Communication Strategies For Family And Friends Of The Hearing Impaired
April 1, 2020
Everyone has someone in their life who struggles to hear. And I would imagine many of us also have someone they know who struggles with eyesight, perhaps due to glaucoma, cataracts or macular degeneration. Just as you would help lead someone with vision impairment into an unfamiliar room, so must you work at developing communication techniques to enhance your ability to be heard by those with hearing loss. Communication can be very challenging for those that have hearing loss, even with the use of hearing aids. The following strategies are intended to help you communicate more effectively with your loved ones.
- Face the person directly when talking. Sit with them at an even level in good lighting. Often, those with hearing loss will focus on your lips in an attempt to understand what you’re saying, and this is more difficult in a dark restaurant.
- Do not speak to someone with hearing loss from another room. Even those with good hearing struggle hearing someone from further away! Hearing aids are not programmed to hear someone from another room.
- Speak clearly and slowly. By slowing down, you will automatically speak more clearly and distinctly. Do not shout or exaggerate your speech. Shouting distorts your voice making it more difficult to understand.
- If initiating the conversation, begin by saying the person’s name. This will grab their attention and give them time to focus on you by the time you are ready to communicate. When we hear well, we use our brain to fill in words we miss. When we have hearing loss, our brains are already working hard to hear what is said and filling in missing words becomes a more difficult task.
- Speak in concise terms. Many elderly people with hearing loss also suffer from dementia. Long, drawn out sentences require the effort of listening and also the effort of remembering what was said at the beginning of the sentence.
- Minimize distractions such as chewing gum or eating while speaking, and try to keep your hands away from your face.
- A person with hearing loss may favor one ear over another. Please orient yourself accordingly.
- If you aren’t being understood, rephrase yourself with an alternative choice of words.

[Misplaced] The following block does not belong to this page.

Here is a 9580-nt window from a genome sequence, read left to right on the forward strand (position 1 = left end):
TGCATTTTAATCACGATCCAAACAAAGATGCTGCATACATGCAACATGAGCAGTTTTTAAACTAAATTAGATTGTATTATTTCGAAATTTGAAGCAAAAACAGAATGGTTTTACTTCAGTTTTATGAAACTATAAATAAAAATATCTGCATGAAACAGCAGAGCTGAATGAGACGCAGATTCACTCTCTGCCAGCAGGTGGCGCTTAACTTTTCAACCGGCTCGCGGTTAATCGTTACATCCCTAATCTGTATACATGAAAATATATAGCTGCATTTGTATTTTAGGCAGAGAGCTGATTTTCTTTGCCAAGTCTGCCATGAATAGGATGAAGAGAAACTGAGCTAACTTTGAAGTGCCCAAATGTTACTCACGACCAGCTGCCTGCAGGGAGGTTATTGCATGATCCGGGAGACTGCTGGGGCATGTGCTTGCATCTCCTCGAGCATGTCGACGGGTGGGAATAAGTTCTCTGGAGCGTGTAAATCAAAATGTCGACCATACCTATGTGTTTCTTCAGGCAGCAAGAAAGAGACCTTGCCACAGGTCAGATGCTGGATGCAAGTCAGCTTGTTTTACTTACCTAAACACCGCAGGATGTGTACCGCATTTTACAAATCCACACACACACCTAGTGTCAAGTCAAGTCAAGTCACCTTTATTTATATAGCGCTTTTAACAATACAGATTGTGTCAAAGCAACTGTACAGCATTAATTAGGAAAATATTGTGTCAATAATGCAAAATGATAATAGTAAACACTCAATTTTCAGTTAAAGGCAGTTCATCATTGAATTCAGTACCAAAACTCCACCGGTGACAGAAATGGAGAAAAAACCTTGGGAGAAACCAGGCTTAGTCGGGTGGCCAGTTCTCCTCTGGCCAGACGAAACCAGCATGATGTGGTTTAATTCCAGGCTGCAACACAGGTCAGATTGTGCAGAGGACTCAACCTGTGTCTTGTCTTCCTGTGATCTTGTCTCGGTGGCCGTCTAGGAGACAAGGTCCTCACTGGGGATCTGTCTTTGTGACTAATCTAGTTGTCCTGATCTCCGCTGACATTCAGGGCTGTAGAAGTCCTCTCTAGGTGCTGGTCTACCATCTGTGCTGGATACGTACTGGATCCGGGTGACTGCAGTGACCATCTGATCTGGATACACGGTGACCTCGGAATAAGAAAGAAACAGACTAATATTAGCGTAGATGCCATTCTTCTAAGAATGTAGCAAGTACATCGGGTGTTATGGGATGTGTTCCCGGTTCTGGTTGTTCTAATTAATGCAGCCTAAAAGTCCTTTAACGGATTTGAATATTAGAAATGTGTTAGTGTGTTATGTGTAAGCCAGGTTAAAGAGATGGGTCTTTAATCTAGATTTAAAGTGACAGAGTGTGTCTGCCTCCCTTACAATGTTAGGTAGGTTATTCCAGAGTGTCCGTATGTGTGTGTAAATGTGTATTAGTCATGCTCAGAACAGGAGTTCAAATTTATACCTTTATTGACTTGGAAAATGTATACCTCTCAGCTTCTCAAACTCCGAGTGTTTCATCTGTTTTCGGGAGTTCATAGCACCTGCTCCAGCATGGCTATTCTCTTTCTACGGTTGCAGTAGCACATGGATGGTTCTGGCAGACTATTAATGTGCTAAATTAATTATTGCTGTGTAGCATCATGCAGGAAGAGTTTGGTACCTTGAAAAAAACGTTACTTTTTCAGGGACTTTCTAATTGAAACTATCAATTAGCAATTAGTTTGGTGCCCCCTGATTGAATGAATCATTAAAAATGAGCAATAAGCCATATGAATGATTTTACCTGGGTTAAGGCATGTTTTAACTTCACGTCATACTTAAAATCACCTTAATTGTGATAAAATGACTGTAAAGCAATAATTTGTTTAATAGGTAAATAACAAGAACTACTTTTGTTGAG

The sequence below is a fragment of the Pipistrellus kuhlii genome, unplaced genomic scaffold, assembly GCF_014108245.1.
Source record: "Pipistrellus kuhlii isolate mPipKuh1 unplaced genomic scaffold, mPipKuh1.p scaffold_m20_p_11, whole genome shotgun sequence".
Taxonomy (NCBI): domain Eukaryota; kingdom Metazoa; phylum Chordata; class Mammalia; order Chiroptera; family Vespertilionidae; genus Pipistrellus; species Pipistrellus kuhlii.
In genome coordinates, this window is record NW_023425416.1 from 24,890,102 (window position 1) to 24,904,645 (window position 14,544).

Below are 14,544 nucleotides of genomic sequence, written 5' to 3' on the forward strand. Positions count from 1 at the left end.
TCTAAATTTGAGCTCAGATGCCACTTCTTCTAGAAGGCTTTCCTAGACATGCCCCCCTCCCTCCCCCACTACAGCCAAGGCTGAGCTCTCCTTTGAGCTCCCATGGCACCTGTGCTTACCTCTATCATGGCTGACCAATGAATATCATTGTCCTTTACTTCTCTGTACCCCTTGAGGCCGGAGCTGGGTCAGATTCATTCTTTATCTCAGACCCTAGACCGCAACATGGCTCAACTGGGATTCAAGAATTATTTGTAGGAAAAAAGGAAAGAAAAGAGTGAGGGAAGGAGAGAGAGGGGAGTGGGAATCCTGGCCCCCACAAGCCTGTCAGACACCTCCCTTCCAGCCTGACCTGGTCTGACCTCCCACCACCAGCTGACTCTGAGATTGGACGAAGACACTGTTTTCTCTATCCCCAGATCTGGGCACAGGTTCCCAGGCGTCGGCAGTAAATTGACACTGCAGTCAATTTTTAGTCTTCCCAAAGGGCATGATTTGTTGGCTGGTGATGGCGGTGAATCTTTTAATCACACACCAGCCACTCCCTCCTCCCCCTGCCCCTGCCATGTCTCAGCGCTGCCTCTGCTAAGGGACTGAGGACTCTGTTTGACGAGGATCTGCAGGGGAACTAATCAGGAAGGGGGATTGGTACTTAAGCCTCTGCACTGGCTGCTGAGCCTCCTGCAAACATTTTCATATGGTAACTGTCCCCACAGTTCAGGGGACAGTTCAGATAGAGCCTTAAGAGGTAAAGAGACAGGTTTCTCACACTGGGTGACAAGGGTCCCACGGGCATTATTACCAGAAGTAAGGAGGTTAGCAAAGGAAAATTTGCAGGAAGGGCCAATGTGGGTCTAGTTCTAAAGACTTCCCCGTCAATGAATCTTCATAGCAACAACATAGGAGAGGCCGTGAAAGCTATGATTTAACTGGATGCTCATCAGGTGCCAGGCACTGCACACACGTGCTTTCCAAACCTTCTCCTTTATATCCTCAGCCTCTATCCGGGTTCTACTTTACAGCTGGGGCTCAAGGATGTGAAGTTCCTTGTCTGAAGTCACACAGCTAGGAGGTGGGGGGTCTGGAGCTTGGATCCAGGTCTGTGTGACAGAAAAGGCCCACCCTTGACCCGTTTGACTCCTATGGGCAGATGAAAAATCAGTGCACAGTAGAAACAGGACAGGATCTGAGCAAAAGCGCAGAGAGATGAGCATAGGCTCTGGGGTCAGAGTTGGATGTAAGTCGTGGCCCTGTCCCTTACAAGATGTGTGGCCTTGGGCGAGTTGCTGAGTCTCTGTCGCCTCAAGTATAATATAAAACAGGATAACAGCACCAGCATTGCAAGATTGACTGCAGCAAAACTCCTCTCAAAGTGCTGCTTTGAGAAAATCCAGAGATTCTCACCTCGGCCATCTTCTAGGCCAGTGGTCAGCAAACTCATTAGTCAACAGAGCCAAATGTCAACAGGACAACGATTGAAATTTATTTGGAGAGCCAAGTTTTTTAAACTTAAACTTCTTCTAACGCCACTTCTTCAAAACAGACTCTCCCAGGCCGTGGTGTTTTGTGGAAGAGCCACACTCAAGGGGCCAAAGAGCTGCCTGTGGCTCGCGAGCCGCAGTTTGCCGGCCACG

- Be cognizant of background noises. These noises will interfere with speech and can make it unintelligible. Whenever possible, move into a quiet space for conversations.
- When in a group setting, help bridge changes in subject matter. Acquaint the listener with the topic of conversation by saying “John, we were discussing cattle prices but now we are wondering how you feel about _______”. Pay attention to the listener. Confused looks and blank expressions may mean they do not understand. Tactfully ask if they understand or ask leading questions to get your message across.
- There will be times that you will need to communicate specific information that must be remembered correctly such as dates and times. Try to find a way to communicate this information in a written format such as sending an email, writing a note or a text message. If your loved one hasn’t had experience with text or email, please teach them. Text and email are very helpful tools for those with hearing loss.
- When someone who is hard of hearing is ill or very tired, they will have an even more difficult time understanding. For some hearing losses, understanding speech requires much more mental effort than you could ever know. When that person is tired, or feeling ill, they often won’t have the mental energy to keep up that cognitive effort of listening and understanding speech.
Please keep in mind that a hearing aid is just an “aid”, it is not a corrective device. A person with hearing loss cannot just “work harder” at hearing. Communication is a two-way street. You, as part of the conversation, need to make an effort to be understood. As I mentioned earlier,if you had a family member or friend with vision problems or in a wheelchair, you would make accommodations for that person. The same should be true for those with hearing loss- you must make some changes in how you communicate to help them. And I can tell you that for your loved ones and friends with hearing loss, there is no better gift than family and friends who are supportive and understanding of their hearing loss.
If you or someone you know is struggling with hearing loss, I encourage you to contact our office to schedule an appointment to have your hearing evaluated. At Adaptive Audiology Solutions, we provide hearing healthcare that puts the patient first. We would be honored to treat your loved one’s hearing impairment.